When Jay was offered a job as manager of Alcoa’s PR department in New York, they headed east for the next seven years. Their three children, Helen, Susan, and David, were born on the East Coast, in Pennsylvania, New York, and New Jersey, respectively, in the span of three years. Retha was busy too!

The New York scene was exciting and Jay loved the work, easily making friends and contacts he would call on later. But he and Retha missed the West Coast. On a trip to Seattle Jay was unexpectedly offered a job with the Century 21 Exposition, a futurist pipe dream of Seattle boosters and grandees, just getting underway. Jay and Retha packed the station wagon and headed west with their three kids. The trip was long, hot, and boring. When David threatened mutiny in North Dakota and refused to get back in the car, Jay regaled him with tales about how much fun they’d have at the fair in Seattle and convinced David to continue west with the rest of the family. The Rockey family arrived in Seattle all in one piece.

One of the first things Jay did after starting his new job was to suggest that the name “Century 21 Exposition” be changed to the Seattle World’s Fair. He had responsibility for ticket sales, and felt it would be a hard sell to get people to an exposition in a town that few people in 1960 could locate on a map. “Everyone knew what a fair was,” he told a reporter. But an exposition about the future? What was that? His bosses agreed to make the change.

Rockey and his burgeoning staff were young and energetic and eventually secured more than 1,000 magazine stories and 50,000 newspaper articles about the fair, including pieces in The New York Times, Sunset, Newsweek, and The Los Angeles Times. When Life magazine ran the cover photograph of the Space Needle, with untethered construction workers balanced 520 feet in the air on its rim, Rockey remembered it as a turning point.

But the outcome of the enterprise was far from guaranteed and Rockey had a young family to feed. “Actually, it was not much fun at the time,” he told a reporter, one of many who wrote stories about him over the years. “No one knew if the fair would succeed until advanced ticket sales started coming in. It was a great opportunity to succeed-or fail. It was a period of unbelievable challenge, uncertainty, and fear.”

Before it was over, visitors and dignitaries from all over the world would arrive in Seattle to visit the international exhibits, see appearances by Ella Fitzgerald, Elvis Presley, John Glenn, Soviet cosmonaut Titov, Ed Sullivan, and Nat King Cole, and ride the Bubbleator to the World of Tomorrow. The fair was the first international exposition to turn a profit. And Jay Rockey had established his public relations credentials back on his home turf.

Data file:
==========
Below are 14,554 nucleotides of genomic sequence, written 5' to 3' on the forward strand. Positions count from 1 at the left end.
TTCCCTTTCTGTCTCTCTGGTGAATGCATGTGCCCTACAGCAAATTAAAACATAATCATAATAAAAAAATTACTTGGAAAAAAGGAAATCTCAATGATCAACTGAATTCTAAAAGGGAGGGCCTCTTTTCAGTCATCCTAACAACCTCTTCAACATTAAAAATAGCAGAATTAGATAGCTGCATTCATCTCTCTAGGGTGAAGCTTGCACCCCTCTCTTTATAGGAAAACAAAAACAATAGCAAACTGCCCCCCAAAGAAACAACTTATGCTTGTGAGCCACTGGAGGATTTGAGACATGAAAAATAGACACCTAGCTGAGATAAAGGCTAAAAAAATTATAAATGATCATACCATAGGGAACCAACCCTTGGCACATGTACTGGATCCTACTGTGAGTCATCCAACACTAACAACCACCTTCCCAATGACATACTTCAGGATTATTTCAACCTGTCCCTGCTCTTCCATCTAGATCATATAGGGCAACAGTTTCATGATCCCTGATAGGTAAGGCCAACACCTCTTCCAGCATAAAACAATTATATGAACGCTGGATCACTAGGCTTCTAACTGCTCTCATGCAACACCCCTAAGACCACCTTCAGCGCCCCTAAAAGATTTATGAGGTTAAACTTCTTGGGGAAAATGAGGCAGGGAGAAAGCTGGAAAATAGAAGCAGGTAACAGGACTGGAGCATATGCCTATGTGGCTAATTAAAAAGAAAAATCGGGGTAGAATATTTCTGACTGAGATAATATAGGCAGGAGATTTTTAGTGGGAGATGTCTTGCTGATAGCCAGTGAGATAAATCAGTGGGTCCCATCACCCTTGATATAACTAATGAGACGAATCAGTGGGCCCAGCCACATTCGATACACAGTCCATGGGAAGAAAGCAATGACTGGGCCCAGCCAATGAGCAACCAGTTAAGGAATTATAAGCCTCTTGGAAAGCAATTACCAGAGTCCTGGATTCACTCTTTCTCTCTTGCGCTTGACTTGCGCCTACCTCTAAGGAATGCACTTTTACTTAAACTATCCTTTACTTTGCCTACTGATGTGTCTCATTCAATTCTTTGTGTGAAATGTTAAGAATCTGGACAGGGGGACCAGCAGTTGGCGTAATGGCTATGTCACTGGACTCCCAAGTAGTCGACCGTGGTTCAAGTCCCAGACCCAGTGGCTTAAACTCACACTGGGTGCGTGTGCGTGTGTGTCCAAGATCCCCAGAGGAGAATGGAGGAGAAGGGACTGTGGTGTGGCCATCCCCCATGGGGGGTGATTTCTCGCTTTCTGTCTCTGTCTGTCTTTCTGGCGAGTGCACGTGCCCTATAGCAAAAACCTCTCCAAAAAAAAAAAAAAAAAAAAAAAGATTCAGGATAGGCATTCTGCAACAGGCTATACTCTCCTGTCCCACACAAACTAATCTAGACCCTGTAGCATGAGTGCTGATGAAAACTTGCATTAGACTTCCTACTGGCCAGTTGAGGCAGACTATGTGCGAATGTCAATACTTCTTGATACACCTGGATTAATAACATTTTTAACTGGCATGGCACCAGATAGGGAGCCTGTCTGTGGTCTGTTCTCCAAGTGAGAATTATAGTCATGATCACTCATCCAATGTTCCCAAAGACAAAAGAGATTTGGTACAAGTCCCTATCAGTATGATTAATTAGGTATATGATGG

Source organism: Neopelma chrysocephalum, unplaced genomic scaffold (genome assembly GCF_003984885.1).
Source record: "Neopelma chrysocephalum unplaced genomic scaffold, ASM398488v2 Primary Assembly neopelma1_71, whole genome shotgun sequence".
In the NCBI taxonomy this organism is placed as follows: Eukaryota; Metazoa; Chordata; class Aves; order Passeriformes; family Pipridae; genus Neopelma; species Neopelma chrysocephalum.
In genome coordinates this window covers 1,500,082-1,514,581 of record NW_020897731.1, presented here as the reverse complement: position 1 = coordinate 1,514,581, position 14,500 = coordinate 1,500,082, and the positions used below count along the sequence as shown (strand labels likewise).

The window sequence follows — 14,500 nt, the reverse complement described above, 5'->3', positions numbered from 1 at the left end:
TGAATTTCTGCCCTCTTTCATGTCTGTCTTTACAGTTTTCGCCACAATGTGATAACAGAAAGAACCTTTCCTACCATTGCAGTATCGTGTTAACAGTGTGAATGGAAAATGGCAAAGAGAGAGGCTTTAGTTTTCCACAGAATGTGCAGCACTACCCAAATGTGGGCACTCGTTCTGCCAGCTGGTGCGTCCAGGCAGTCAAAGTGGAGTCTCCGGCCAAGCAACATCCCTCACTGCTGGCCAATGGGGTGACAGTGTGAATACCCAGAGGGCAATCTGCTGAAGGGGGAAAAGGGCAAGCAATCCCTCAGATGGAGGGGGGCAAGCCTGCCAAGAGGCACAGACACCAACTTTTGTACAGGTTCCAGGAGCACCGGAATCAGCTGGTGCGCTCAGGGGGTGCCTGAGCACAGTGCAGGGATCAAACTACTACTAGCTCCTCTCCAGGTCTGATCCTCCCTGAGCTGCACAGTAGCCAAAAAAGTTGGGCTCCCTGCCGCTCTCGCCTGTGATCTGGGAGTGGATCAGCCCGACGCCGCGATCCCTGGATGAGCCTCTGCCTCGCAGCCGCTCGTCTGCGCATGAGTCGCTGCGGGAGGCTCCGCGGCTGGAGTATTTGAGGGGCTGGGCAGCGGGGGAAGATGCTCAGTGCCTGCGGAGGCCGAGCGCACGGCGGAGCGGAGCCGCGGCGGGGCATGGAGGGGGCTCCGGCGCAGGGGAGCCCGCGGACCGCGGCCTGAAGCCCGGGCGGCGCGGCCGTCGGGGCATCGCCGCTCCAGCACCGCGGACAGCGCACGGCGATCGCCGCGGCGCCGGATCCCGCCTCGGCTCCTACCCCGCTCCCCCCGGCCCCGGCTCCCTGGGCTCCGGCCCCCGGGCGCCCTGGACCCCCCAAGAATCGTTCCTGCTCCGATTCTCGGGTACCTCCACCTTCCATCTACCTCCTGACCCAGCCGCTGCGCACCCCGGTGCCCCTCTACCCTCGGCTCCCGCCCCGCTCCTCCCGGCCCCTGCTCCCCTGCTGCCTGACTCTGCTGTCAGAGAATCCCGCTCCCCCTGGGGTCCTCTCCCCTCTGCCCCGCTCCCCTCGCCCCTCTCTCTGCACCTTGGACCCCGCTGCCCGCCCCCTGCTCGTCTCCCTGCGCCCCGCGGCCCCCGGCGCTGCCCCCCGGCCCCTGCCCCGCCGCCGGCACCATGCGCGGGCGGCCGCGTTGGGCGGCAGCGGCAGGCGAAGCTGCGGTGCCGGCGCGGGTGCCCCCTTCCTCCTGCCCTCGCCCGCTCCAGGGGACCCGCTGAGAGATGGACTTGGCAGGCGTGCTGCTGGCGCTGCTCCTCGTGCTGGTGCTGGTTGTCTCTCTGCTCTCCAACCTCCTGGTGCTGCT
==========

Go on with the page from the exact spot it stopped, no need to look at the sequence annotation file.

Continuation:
Once, he allowed himself a small, brief smile in recounting the Life magazine coup to a reporter, but he didn’t glory in his accomplishments. “Jay was not a look-at-me kind of guy,” said Kraft, who invited him to pitch camp next door to his offices when Rockey decided to set up his own shop the day after the fair closed. Jay had one employee, Mike Dederer. Retha stepped in as the company’s comptroller and offered creative ideas on occasion. When the Seattle Center needed a name for a proposed music and arts festival, it was Retha who proposed “Bumbershoot.”

“Jay led by example, he was very hands-on,” Kraft remembered. “He knew what he wanted but didn’t throw his weight around. He joked, he was fun to be with. And when he needed to, he’d sit down at his old Royal typewriter and bang a story out.”

In 1967, the Rockey family moved from their first home on Queen Anne to Clyde Hill in Bellevue. There, Helen and Susan graduated from Bellevue High School and David from The Overlake School in Redmond.

In 1972, when Jay and Retha later moved the company, later called The Rockey Company, to offices on Fifth Avenue, in Seattle, Jay worked at a standup desk near a second floor window that had a view of the Monorail tracks, and he could see the train of the future as it passed by every day on its way to and from the Seattle Center.

The Rockey Company grew to become one of the most celebrated PR firms in the Pacific Northwest and was named as first in its field in 1989 by the Puget Sound Business Journal. The company was the 14th largest independent PR firm in the U.S., with more than 50 staffers, and at various times with offices in Portland, Anchorage, San Francisco, Spokane, Washington, D.C., and New York. The company’s long, illustrious client list included Alyeska Pipeline, Boeing, Virginia Mason, British Airways, Washington Mutual, and Nintendo.